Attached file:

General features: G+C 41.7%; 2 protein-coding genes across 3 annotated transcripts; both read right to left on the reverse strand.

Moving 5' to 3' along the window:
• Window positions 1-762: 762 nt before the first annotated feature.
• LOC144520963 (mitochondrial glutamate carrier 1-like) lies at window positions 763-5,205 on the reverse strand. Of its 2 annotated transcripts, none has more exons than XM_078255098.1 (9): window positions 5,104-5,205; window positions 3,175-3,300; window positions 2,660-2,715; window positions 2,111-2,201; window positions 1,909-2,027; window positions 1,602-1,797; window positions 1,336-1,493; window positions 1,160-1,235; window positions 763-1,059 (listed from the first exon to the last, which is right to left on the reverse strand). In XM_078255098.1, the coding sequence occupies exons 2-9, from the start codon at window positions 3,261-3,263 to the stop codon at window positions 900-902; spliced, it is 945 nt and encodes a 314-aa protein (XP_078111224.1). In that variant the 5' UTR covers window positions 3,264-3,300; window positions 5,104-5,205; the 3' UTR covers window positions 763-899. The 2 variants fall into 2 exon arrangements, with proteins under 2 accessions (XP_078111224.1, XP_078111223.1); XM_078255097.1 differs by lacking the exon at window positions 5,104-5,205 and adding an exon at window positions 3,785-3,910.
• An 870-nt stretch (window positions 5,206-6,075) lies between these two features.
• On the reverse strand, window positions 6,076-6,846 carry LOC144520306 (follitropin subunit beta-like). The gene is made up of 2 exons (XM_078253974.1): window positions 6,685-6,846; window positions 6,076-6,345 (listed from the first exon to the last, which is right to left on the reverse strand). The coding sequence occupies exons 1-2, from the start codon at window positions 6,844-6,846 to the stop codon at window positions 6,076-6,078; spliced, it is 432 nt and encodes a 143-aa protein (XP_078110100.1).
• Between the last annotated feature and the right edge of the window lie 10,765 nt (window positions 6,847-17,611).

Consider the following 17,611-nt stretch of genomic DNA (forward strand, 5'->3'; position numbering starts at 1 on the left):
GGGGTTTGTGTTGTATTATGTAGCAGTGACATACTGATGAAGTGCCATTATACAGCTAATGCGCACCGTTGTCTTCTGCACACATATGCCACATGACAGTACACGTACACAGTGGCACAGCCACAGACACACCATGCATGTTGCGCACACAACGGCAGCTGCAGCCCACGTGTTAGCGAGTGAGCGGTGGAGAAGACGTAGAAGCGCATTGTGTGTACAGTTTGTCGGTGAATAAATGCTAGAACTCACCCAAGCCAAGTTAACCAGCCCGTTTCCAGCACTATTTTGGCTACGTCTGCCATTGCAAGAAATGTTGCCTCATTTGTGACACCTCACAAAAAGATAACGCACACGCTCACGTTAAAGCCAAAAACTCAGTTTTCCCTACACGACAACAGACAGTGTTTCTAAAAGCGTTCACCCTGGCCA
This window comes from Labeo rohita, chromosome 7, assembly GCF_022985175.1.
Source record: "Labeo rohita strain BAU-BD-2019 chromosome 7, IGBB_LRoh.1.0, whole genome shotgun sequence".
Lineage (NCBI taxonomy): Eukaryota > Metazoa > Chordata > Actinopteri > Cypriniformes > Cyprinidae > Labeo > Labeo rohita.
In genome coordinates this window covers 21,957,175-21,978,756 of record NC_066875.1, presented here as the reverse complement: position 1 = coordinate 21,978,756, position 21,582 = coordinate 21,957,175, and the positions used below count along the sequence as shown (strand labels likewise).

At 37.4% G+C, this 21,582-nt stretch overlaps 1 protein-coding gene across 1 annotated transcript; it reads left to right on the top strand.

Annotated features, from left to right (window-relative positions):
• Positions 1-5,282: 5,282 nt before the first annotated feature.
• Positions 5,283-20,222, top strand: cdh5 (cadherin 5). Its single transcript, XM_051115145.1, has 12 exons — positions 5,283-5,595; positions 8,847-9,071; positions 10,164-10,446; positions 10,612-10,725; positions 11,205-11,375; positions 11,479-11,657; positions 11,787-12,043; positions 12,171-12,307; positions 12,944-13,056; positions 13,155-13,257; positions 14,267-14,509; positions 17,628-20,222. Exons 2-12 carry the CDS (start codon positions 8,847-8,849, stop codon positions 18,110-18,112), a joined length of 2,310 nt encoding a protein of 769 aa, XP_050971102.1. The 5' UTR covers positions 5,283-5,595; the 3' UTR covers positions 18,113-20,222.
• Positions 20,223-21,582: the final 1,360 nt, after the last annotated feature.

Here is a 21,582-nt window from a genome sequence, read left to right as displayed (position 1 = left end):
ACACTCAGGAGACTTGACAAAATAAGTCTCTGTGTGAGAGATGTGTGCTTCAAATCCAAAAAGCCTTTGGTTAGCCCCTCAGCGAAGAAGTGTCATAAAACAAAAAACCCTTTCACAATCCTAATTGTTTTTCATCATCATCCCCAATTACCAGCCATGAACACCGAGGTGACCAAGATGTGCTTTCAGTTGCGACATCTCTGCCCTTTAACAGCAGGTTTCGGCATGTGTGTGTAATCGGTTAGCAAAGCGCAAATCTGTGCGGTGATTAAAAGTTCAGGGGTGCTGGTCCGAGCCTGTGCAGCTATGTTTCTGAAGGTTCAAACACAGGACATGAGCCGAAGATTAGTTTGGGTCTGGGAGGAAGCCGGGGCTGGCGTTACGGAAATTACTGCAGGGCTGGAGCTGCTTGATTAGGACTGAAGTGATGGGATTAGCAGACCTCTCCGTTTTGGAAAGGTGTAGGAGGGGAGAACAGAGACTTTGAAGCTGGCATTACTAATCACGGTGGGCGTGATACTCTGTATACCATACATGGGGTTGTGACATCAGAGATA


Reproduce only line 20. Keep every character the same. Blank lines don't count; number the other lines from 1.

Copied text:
ACACTCAGGAGACTTGACAAAATAAGTCTCTGTGTGAGAGATGTGTGCTTCAAATCCAAAAAGCCTTTGGTTAGCCCCTCAGCGAAGAAGTGTCATAAAACAAAAAACCCTTTCACAATCCTAATTGTTTTTCATCATCATCCCCAATTACCAGCCATGAACACCGAGGTGACCAAGATGTGCTTTCAGTTGCGACATCTCTGCCCTTTAACAGCAGGTTTCGGCATGTGTGTGTAATCGGTTAGCAAAGCGCAAATCTGTGCGGTGATTAAAAGTTCAGGGGTGCTGGTCCGAGCCTGTGCAGCTATGTTTCTGAAGGTTCAAACACAGGACATGAGCCGAAGATTAGTTTGGGTCTGGGAGGAAGCCGGGGCTGGCGTTACGGAAATTACTGCAGGGCTGGAGCTGCTTGATTAGGACTGAAGTGATGGGATTAGCAGACCTCTCCGTTTTGGAAAGGTGTAGGAGGGGAGAACAGAGACTTTGAAGCTGGCATTACTAATCACGGTGGGCGTGATACTCTGTATACCATACATGGGGTTGTGACATCAGAGATA